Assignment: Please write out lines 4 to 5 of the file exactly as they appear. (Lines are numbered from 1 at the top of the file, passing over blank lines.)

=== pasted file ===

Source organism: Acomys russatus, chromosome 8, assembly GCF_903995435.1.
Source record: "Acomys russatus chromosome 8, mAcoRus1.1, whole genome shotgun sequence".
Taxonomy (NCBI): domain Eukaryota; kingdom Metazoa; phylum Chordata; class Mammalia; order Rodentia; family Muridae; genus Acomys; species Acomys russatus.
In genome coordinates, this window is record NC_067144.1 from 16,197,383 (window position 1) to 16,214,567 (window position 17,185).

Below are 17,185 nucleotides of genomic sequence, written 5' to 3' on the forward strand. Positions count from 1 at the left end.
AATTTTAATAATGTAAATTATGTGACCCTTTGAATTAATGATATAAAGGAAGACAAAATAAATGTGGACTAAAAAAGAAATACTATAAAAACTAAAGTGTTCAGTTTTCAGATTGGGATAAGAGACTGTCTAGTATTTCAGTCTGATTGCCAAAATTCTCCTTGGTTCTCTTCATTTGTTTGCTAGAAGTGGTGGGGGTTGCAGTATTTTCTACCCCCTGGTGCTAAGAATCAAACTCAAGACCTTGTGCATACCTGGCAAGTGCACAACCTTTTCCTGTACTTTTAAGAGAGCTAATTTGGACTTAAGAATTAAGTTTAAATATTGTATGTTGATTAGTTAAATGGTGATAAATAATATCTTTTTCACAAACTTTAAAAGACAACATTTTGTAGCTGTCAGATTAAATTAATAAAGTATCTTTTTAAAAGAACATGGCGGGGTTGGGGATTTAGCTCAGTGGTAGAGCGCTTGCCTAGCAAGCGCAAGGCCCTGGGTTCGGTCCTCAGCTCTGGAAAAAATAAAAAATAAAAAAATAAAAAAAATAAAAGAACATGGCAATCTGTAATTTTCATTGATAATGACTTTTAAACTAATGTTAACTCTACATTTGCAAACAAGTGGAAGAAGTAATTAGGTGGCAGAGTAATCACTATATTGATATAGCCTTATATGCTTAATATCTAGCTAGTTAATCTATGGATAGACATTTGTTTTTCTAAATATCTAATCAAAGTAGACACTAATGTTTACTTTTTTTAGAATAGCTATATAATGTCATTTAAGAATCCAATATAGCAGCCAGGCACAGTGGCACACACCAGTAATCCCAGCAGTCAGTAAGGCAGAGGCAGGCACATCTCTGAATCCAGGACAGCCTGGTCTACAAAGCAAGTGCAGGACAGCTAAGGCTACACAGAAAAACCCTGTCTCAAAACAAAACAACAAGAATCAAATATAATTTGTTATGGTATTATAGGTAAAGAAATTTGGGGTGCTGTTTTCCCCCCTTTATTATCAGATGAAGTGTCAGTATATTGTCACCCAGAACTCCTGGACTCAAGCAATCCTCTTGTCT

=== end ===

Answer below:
In genome coordinates, this window is record NC_067144.1 from 16,197,383 (window position 1) to 16,214,567 (window position 17,185).

Below are 17,185 nucleotides of genomic sequence, written 5' to 3' on the forward strand. Positions count from 1 at the left end.